Scientists Confirm What’s Inside the Moon: ScienceAlert

Well, the verdict is in. Not created by the moon Green cheese After all.

A thorough investigation published back in May found that the moon’s inner core is, in fact, a solid ball of iron-like density. Researchers hope this will help resolve the long-standing debate about whether the Moon has an inner heart Solid Or Meltedand lead to a more accurate understanding of the history of the Moon – and, by extension, the Solar System.

„Our Results” A team led by astronomer Arthur Briad wrote The French National Center for Scientific Research in France „questioned the evolution of the lunar magnetic field, thanks to the demonstration of the existence of its inner core and supports a global mantle overturning scenario, which brings considerable insights into the chronology of the lunar explosion. The first billion years of the solar system.”

Probing the internal composition of material in the Solar System is accomplished most effectively through seismic data. The way sound waves generated by earthquakes move and reflect off objects inside a planet or moon can help scientists create detailed maps of the object’s interior.

We have lunar seismic data collected by the Apollo missions, but its resolution is too low to accurately determine the position of the inner core. We know there is a liquid outer core, but what that entails is up for debate. Models of a solid inner core and a completely liquid core work equally well with the Apollo data.

To figure it out once and for all, Priat and his colleagues collected data from space missions. Lunar laser range Experiments to compile a profile of various lunar characteristics. These include the amount of its decay through its gravitational interaction with Earth, the variation with its distance from Earth, and its density.

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An artist’s impression of various instruments that reveal the qualities of the moon at its core. (Géoazur/Nicolas Sarter)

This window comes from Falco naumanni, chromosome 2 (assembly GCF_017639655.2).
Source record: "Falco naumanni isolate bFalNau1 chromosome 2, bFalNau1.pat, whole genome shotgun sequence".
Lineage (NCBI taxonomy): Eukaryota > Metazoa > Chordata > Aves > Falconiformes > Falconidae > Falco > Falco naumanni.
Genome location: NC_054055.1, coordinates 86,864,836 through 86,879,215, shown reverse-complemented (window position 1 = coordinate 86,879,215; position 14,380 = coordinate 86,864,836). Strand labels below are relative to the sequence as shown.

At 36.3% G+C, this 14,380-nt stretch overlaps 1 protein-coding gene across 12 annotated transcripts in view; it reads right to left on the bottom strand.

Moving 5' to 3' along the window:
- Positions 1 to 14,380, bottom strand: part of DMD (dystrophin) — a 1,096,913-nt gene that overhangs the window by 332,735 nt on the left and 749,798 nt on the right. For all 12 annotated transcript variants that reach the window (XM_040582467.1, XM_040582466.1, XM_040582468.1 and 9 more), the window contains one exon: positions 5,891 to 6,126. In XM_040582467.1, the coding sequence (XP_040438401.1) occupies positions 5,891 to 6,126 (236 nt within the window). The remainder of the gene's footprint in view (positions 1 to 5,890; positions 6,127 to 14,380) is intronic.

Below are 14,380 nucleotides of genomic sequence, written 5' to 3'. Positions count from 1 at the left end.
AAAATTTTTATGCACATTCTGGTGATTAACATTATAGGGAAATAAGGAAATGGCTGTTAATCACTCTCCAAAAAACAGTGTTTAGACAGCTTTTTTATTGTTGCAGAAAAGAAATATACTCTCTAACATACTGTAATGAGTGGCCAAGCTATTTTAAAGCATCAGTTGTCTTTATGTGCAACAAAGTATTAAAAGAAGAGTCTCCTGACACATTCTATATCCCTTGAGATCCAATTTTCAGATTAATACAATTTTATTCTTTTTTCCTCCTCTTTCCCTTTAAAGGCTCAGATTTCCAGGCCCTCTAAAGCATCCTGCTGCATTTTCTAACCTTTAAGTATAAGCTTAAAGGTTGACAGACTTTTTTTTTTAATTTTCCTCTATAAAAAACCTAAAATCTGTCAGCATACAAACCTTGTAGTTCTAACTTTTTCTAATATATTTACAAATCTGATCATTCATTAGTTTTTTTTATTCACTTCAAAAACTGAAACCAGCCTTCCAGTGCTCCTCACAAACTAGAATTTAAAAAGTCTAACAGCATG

Next, they performed modeling with different key types to find the closest match to the observational data.

They made several interesting discoveries. First, models that most closely resemble what we know about the Moon describe active inversions deep in the lunar mantle. This means that the denser material on the Moon falls toward the center, and the less dense material rises upward. This function has long been proposed as a way to explain presence of certain elements In the volcanic regions of the Moon. The team’s research adds another point to the number of sources.

And they found that the lunar core is very similar to Earth’s core – with a liquid outer layer and a solid inner core. According to their modeling, the outer core has a radius of about 362 kilometers (225 miles), and the inner core has a radius of about 258 kilometers (160 miles). This is about 15 percent of the full radius of the Moon.

The inner core, the team found, has a density of about 7,822 kilograms per cubic meter. It is very close Iron density.

Interestingly, in 2011 a team led by NASA Marshall Planetary Scientist Renee Weber found a similar result using sophisticated seismic techniques in Apollo data to study the lunar core. They found evidence A solid inner core with a radius of about 240 kilometers and a density of about 8,000 kilograms per cubic meter.

Their results, Priat and his team say, confirm those earlier findings and make a very strong case for an Earth-like lunar core. And it has some interesting implications for the evolution of the Moon.

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Shortly after the Moon formed, the Moon had a powerful magnetic field that began to decline about 3.2 billion years ago. Such a magnetic field is generated by motion and convection at the core, so the lunar core is deeply related to how and why the magnetic field disappeared.

Given humanity’s hopes of returning to the Moon in a relatively short time, we won’t have to wait long for seismic verification of these findings.

Published in the thesis Nature.

A version of this article was originally published in May 2023.

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